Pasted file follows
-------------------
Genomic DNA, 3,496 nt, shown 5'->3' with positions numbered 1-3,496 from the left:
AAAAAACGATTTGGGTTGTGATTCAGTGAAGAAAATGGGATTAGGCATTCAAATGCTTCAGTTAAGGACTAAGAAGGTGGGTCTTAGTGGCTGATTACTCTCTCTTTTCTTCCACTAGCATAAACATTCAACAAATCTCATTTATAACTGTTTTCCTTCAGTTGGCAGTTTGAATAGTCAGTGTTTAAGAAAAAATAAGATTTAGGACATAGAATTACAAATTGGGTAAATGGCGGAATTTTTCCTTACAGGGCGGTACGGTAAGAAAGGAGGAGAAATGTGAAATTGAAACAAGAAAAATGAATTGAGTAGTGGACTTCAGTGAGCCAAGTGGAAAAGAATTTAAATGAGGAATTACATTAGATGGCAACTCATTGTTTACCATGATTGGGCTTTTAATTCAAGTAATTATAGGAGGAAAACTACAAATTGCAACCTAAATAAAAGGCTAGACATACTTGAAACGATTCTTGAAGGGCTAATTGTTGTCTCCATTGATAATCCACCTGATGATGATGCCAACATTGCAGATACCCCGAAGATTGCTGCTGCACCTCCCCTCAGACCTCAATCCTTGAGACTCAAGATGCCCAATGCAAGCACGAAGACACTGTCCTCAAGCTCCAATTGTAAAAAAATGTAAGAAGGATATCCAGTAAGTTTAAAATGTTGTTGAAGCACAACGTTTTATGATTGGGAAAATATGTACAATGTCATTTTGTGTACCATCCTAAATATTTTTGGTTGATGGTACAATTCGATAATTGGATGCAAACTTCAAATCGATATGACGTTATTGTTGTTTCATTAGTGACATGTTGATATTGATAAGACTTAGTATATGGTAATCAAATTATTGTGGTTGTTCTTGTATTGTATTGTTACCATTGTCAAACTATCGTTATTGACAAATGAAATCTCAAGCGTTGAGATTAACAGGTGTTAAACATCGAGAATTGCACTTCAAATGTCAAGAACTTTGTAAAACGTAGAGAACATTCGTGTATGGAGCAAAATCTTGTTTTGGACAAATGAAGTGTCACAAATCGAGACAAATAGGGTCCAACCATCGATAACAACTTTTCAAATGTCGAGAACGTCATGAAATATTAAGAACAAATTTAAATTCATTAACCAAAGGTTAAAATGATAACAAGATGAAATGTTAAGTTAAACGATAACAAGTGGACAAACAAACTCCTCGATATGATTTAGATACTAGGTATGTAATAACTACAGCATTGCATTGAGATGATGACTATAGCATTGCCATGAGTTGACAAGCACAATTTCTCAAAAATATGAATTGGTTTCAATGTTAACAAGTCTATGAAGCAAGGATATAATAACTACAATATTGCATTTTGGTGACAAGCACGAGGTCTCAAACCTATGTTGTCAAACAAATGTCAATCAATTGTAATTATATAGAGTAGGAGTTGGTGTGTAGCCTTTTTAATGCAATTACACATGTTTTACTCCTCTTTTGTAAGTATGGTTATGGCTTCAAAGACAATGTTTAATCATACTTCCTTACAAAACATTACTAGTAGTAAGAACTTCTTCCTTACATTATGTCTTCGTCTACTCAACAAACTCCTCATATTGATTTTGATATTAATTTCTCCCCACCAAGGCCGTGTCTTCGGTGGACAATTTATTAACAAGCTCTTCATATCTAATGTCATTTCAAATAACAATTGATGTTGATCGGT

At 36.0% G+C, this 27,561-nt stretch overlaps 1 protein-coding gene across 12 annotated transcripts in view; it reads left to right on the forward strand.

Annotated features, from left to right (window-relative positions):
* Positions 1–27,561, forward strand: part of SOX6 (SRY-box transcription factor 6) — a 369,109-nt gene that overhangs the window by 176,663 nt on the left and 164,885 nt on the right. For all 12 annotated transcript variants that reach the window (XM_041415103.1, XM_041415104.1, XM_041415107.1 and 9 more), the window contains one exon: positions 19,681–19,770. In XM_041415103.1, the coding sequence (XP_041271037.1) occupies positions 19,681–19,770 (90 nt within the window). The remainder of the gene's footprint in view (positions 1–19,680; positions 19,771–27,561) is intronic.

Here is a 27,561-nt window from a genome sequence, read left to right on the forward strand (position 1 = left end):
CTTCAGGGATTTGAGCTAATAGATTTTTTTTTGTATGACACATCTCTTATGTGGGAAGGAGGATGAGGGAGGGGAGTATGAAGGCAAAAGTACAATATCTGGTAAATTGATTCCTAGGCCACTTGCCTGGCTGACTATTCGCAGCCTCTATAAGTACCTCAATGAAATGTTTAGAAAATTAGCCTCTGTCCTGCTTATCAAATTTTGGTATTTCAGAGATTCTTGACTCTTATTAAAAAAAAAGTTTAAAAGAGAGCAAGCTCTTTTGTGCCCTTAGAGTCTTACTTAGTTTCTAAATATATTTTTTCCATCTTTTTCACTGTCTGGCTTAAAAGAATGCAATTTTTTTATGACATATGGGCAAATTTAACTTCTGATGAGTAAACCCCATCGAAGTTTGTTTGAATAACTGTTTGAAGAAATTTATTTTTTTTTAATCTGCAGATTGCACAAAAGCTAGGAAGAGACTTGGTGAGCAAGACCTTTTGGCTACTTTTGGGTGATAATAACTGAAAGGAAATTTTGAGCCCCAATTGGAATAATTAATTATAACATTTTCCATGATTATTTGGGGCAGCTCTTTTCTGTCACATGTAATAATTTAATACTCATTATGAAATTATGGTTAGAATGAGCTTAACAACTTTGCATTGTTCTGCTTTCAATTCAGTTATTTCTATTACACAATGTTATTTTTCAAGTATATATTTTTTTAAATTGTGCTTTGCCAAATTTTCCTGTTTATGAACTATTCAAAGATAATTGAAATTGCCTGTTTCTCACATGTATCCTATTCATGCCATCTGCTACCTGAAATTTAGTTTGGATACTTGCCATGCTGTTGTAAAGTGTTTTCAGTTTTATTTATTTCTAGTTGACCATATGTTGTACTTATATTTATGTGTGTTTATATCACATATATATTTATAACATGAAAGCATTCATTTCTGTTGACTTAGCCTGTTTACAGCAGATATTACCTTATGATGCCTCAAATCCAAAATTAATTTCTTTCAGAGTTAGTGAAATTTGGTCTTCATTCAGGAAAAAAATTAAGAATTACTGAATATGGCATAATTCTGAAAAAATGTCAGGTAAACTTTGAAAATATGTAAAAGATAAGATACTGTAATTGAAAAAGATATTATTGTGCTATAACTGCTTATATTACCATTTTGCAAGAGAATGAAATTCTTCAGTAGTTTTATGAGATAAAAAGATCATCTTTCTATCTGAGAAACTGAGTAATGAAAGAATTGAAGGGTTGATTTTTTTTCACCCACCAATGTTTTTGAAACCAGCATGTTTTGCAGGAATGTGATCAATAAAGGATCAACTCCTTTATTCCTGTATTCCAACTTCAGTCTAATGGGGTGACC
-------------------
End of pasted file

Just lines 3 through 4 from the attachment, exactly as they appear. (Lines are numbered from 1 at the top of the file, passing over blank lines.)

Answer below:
At 36.0% G+C, this 27,561-nt stretch overlaps 1 protein-coding gene across 12 annotated transcripts in view; it reads left to right on the forward strand.

Annotated features, from left to right (window-relative positions):